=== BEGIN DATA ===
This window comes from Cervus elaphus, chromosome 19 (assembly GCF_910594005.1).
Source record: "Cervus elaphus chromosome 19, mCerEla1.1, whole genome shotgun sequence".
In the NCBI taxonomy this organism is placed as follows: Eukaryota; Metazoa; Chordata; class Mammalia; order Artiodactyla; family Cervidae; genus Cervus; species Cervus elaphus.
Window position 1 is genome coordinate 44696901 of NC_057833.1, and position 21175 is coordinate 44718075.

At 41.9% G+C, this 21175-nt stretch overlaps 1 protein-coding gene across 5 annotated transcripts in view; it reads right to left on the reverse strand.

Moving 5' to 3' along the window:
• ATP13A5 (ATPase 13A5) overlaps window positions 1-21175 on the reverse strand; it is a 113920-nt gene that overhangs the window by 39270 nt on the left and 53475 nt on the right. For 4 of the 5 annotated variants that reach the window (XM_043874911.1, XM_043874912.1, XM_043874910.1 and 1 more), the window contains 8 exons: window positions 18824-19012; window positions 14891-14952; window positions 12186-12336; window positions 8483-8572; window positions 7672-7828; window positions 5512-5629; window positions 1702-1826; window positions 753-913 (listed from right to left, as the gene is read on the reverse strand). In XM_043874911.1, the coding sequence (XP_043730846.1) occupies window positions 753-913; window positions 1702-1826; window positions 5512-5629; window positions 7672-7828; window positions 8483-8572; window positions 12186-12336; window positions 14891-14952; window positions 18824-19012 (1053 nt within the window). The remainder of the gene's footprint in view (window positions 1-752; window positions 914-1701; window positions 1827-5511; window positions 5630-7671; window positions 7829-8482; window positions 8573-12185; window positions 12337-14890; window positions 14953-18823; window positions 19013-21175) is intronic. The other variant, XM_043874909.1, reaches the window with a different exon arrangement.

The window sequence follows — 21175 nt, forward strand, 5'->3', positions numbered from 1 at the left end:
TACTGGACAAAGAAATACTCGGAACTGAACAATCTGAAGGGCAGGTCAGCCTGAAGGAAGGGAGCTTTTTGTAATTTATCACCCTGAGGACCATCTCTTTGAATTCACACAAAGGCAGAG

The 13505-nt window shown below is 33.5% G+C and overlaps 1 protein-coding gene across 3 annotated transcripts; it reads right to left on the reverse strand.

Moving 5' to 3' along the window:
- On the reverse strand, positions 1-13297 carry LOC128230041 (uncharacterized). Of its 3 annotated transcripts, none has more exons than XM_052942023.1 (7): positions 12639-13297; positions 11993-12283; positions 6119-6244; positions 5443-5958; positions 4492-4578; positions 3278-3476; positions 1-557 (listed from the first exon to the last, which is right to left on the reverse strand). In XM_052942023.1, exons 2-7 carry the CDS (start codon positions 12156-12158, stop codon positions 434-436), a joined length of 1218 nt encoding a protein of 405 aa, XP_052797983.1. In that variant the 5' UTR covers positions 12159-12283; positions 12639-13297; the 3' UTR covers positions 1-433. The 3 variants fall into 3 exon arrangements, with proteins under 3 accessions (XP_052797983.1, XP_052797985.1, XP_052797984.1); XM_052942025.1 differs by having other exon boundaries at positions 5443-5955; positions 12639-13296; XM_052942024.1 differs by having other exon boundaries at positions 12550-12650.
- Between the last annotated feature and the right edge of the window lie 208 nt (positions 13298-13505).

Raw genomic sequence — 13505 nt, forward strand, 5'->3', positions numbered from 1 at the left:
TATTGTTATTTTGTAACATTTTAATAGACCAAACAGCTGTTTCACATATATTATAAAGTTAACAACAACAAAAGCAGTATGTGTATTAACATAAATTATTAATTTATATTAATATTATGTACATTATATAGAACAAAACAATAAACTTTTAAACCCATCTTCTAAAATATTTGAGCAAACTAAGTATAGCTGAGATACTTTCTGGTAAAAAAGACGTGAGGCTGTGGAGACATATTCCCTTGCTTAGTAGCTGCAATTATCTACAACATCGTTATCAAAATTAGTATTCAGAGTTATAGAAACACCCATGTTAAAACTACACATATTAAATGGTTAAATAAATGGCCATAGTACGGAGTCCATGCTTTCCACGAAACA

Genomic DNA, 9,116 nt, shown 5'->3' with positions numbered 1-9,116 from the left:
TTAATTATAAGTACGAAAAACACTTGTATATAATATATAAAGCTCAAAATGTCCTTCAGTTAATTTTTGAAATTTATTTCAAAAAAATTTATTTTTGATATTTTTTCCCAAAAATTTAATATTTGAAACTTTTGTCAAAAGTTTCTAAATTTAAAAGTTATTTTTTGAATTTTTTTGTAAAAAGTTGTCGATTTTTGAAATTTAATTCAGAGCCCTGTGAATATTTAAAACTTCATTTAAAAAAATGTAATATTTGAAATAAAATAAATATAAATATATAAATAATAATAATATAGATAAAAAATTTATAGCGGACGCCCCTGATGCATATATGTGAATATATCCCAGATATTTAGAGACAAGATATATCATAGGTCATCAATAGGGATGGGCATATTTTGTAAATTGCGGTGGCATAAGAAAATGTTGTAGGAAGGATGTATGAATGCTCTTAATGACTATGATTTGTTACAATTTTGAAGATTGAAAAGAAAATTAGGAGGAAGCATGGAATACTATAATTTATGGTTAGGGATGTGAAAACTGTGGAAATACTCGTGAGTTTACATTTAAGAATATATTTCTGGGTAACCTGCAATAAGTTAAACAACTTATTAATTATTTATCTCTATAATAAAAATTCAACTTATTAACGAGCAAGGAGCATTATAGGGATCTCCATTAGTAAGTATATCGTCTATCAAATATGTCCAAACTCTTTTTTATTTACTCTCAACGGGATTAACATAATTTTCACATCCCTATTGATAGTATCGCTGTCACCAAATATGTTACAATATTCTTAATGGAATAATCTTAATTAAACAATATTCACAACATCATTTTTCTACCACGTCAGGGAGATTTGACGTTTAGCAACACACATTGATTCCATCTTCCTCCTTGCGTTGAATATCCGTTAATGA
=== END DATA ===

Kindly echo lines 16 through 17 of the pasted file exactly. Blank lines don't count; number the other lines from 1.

Genomic DNA, 9,116 nt, shown 5'->3' with positions numbered 1-9,116 from the left:
TTAATTATAAGTACGAAAAACACTTGTATATAATATATAAAGCTCAAAATGTCCTTCAGTTAATTTTTGAAATTTATTTCAAAAAAATTTATTTTTGATATTTTTTCCCAAAAATTTAATATTTGAAACTTTTGTCAAAAGTTTCTAAATTTAAAAGTTATTTTTTGAATTTTTTTGTAAAAAGTTGTCGATTTTTGAAATTTAATTCAGAGCCCTGTGAATATTTAAAACTTCATTTAAAAAAATGTAATATTTGAAATAAAATAAATATAAATATATAAATAATAATAATATAGATAAAAAATTTATAGCGGACGCCCCTGATGCATATATGTGAATATATCCCAGATATTTAGAGACAAGATATATCATAGGTCATCAATAGGGATGGGCATATTTTGTAAATTGCGGTGGCATAAGAAAATGTTGTAGGAAGGATGTATGAATGCTCTTAATGACTATGATTTGTTACAATTTTGAAGATTGAAAAGAAAATTAGGAGGAAGCATGGAATACTATAATTTATGGTTAGGGATGTGAAAACTGTGGAAATACTCGTGAGTTTACATTTAAGAATATATTTCTGGGTAACCTGCAATAAGTTAAACAACTTATTAATTATTTATCTCTATAATAAAAATTCAACTTATTAACGAGCAAGGAGCATTATAGGGATCTCCATTAGTAAGTATATCGTCTATCAAATATGTCCAAACTCTTTTTTATTTACTCTCAACGGGATTAACATAATTTTCACATCCCTATTGATAGTATCGCTGTCACCAAATATGTTACAATATTCTTAATGGAATAATCTTAATTAAACAATATTCACAACATCATTTTTCTACCACGTCAGGGAGATTTGACGTTTAGCAACACACATTGATTCCATCTTCCTCCTTGCGTTGAATATCCGTTAATGA